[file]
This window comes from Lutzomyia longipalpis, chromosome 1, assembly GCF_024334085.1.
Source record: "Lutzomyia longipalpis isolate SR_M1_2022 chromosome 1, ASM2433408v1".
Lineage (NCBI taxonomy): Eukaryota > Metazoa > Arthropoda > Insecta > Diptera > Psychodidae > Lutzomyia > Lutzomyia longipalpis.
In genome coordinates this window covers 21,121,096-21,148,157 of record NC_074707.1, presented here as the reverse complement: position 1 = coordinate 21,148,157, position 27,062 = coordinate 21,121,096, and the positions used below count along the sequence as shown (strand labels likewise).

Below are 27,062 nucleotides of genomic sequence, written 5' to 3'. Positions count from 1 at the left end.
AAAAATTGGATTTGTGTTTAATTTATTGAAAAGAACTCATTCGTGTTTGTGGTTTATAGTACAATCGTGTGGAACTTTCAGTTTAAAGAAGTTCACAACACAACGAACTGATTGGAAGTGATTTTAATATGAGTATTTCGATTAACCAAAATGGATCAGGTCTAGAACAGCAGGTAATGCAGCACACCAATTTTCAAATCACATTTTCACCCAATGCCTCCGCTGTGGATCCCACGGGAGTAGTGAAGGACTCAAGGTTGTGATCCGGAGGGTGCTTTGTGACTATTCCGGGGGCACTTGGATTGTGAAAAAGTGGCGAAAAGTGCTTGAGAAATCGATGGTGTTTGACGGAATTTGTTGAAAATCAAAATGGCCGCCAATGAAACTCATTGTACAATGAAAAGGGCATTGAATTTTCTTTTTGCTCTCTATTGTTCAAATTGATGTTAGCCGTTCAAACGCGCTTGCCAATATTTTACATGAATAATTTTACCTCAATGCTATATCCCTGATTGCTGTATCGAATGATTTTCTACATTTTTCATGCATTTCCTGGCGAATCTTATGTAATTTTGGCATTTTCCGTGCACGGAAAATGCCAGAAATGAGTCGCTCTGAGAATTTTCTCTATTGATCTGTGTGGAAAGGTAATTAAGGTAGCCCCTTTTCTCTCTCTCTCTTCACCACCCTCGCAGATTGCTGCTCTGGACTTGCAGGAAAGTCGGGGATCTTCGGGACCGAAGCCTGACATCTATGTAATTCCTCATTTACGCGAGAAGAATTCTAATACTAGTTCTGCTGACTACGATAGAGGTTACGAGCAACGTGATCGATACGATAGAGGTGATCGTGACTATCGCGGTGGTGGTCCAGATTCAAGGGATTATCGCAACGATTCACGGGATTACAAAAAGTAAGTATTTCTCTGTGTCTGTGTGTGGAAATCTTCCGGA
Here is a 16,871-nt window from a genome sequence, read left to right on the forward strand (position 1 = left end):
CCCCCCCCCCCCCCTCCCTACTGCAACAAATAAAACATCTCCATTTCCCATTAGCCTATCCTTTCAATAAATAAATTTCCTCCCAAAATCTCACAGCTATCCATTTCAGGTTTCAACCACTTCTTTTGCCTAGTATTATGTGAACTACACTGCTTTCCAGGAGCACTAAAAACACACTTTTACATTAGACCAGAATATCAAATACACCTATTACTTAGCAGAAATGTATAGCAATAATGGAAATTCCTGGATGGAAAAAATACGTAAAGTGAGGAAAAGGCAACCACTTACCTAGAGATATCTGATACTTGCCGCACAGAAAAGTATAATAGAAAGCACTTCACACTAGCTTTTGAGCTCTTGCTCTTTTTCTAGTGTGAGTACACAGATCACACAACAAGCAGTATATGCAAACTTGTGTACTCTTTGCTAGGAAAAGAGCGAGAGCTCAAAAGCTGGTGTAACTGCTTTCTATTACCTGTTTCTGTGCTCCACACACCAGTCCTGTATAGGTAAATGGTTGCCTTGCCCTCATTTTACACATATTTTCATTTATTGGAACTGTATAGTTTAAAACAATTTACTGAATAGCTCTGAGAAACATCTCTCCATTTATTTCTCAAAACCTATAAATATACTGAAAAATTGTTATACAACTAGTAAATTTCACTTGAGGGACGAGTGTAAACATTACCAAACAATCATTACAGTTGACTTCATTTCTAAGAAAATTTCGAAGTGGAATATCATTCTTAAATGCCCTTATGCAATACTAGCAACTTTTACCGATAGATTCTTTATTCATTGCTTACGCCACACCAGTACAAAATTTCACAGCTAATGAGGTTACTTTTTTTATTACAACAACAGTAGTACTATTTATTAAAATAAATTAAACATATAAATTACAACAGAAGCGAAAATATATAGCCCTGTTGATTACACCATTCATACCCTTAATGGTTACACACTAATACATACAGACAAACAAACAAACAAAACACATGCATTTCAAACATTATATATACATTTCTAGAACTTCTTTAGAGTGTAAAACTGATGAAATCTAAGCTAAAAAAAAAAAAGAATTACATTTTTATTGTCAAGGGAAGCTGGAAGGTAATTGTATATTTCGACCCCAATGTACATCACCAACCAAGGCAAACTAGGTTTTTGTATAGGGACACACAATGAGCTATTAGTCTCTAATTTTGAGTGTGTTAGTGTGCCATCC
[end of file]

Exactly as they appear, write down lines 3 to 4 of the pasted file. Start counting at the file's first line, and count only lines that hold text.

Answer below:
Lineage (NCBI taxonomy): Eukaryota > Metazoa > Arthropoda > Insecta > Diptera > Psychodidae > Lutzomyia > Lutzomyia longipalpis.
In genome coordinates this window covers 21,121,096-21,148,157 of record NC_074707.1, presented here as the reverse complement: position 1 = coordinate 21,148,157, position 27,062 = coordinate 21,121,096, and the positions used below count along the sequence as shown (strand labels likewise).